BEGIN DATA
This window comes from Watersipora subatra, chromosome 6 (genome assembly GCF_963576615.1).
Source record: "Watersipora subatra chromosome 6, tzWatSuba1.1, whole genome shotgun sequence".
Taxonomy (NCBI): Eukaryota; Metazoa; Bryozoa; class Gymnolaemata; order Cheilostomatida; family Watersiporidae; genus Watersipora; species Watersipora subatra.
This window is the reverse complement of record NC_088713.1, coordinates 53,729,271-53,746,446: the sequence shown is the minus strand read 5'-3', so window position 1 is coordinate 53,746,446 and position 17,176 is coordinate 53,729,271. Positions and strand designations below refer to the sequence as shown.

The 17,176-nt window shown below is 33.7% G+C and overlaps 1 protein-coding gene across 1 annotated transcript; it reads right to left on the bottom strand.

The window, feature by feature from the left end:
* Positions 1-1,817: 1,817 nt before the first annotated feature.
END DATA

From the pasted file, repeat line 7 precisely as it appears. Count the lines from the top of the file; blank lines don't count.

* Positions 1-1,817: 1,817 nt before the first annotated feature.